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Tags: china | military | marine toxins | bioweapons | neurotoxins | conflicts | state department

Report: Chinese Military Researching Marine Toxins for Bioweapons

By    |   Wednesday, 24 April 2024 08:53 AM EDT

The Chinese military's research into dual-use marine-based neurotoxins is raising the U.S. government's concerns that a new wave of biological weapons is being developed for use in future conflicts, according to an annual State Department arms control compliance report.

In the document, released earlier this month, the Chinese "continued to engage in biological activities with potential [biological weapons] applications, including the possible development of toxins for military purposes, which raise concerns regarding its compliance" with the 1975 Biological Weapons Convention, (BWC) ratified by China in 1984, reports The Washington Times' Bill Gertz.

China has developed several types of germ weapons in the past, including anthrax, cholera, and plague, but the latest report is the first time the nation's government has been accused of researching marine toxins.

According to the State Department, China's regular reports to other nations involved in the BWC did not include information about the military's research into sea-based toxins.

Marine toxins, which occur naturally, attack the central nervous system, and minuscule amounts of the deadly poisons can kill victims.

Civilian research in China has focused on preventing marine toxin poisoning from seafood and shellfish, but U.S. intelligence suspects the People's Liberation Army of using that research to develop weapons.

The State Department report did not specify the marine toxins being examined by the Chinese military. However, a March 2014 research report from the Chinese government showed that research was being conducted into the use of toxins, including three types from the sea, for use in biological weapons.

The report, which appeared in the Journal of Applied Biomedicine, was funded by the Chinese government's National Natural Science Foundation of China and identified anatoxins, saxitoxins, and tetrodotoxins for potential military use.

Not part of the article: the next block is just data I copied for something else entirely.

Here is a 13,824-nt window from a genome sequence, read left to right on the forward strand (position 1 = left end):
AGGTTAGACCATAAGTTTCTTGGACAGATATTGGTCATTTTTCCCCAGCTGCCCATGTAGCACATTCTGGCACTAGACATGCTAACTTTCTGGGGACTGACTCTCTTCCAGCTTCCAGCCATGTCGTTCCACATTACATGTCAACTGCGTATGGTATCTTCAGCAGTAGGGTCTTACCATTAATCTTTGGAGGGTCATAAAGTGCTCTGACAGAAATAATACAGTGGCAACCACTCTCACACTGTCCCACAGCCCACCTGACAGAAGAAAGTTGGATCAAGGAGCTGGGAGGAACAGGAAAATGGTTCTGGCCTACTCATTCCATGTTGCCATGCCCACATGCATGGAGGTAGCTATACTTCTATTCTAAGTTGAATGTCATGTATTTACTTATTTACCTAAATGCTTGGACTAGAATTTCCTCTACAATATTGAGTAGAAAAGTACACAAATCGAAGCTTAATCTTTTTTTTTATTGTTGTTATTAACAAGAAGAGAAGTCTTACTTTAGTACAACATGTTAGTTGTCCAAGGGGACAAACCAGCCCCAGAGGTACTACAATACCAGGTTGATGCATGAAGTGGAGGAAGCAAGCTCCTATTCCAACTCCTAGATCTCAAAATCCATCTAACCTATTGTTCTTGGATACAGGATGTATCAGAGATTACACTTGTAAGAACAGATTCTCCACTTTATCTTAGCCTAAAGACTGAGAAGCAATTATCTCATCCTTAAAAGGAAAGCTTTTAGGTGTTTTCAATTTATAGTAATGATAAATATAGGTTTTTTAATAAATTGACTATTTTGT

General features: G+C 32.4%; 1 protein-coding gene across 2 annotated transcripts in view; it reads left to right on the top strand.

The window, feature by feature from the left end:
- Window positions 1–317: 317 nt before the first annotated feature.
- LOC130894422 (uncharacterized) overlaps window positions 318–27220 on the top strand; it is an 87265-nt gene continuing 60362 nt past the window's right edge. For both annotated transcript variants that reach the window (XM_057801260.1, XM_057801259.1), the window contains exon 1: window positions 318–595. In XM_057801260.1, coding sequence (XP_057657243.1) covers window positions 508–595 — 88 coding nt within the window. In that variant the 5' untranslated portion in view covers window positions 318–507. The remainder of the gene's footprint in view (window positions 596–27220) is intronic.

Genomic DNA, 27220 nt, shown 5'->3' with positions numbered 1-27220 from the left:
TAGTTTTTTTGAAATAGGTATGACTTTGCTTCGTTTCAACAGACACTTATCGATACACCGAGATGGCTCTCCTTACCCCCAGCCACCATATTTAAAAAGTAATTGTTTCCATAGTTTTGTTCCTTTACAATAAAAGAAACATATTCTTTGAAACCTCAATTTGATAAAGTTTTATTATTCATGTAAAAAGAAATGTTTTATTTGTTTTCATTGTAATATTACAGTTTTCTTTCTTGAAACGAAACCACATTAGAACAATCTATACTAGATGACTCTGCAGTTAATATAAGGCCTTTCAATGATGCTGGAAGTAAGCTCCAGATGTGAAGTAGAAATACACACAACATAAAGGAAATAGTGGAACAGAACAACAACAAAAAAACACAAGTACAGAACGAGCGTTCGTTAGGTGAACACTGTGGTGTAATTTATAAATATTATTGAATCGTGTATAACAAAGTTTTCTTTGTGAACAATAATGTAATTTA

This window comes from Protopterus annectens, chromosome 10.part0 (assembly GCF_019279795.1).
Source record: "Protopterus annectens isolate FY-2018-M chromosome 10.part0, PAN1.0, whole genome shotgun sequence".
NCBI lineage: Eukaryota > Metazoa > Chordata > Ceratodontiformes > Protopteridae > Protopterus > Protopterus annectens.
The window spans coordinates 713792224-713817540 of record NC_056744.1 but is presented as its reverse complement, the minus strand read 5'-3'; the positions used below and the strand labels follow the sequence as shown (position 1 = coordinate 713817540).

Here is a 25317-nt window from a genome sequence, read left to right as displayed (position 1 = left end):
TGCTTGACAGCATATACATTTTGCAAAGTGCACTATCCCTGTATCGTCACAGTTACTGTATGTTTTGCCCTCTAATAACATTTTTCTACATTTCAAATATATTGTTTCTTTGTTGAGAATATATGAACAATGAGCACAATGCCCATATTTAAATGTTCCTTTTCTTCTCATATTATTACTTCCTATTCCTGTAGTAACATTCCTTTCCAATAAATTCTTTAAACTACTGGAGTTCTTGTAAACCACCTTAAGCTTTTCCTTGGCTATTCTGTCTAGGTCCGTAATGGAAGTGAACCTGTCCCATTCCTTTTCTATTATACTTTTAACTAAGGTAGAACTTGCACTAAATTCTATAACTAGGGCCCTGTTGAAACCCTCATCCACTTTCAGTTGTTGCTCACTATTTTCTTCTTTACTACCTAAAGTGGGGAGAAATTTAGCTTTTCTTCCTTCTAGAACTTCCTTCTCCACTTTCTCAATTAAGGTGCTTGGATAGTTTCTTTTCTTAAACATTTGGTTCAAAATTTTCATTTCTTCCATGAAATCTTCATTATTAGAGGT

Meanwhile, China stopped its talks with the United States about biological and chemical weapons after the COVID-19 pandemic.

"While it is unfortunate that the PRC has postponed previous regular bilateral chemical and biological weapons-related consultations since 2020, we continue to press them on these matters in other meetings," a U.S. official commented.

Meanwhile, another government official said that the U.S. government has known about the Chinese research on marine toxins for years, but the matter was kept secret until this month's compliance report.

Meanwhile, Thomas DiNanno, a former arms control official during the Trump administration, accused the State Department of failing to press the Chinese government on the marine toxin research.

"Our plan was to ask some hard questions regarding their program of potential dual-use research," he said. "It looks like the Biden administration chose to just ignore it as too hard or too controversial. Either way, it is not good."

The Commerce Department sanctioned the PLA Academy of Military Medical Sciences, the main Chinese military organization for biological defense work, and its subordinates in 2021 for its work on "brain-control weaponry," not marine toxins.

Sandy Fitzgerald

Sandy Fitzgerald has more than three decades in journalism and serves as a general assignment writer for Newsmax covering news, media, and politics. 

© 2024 Newsmax. All rights reserved.


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The Chinese military's research into dual-use marine-based neurotoxins is raising the U.S. government's concerns that a new wave of biological weapons is being developed for use in future conflicts, according to an annual State Department arms control compliance report.
china, military, marine toxins, bioweapons, neurotoxins, conflicts, state department
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2024-53-24
Wednesday, 24 April 2024 08:53 AM
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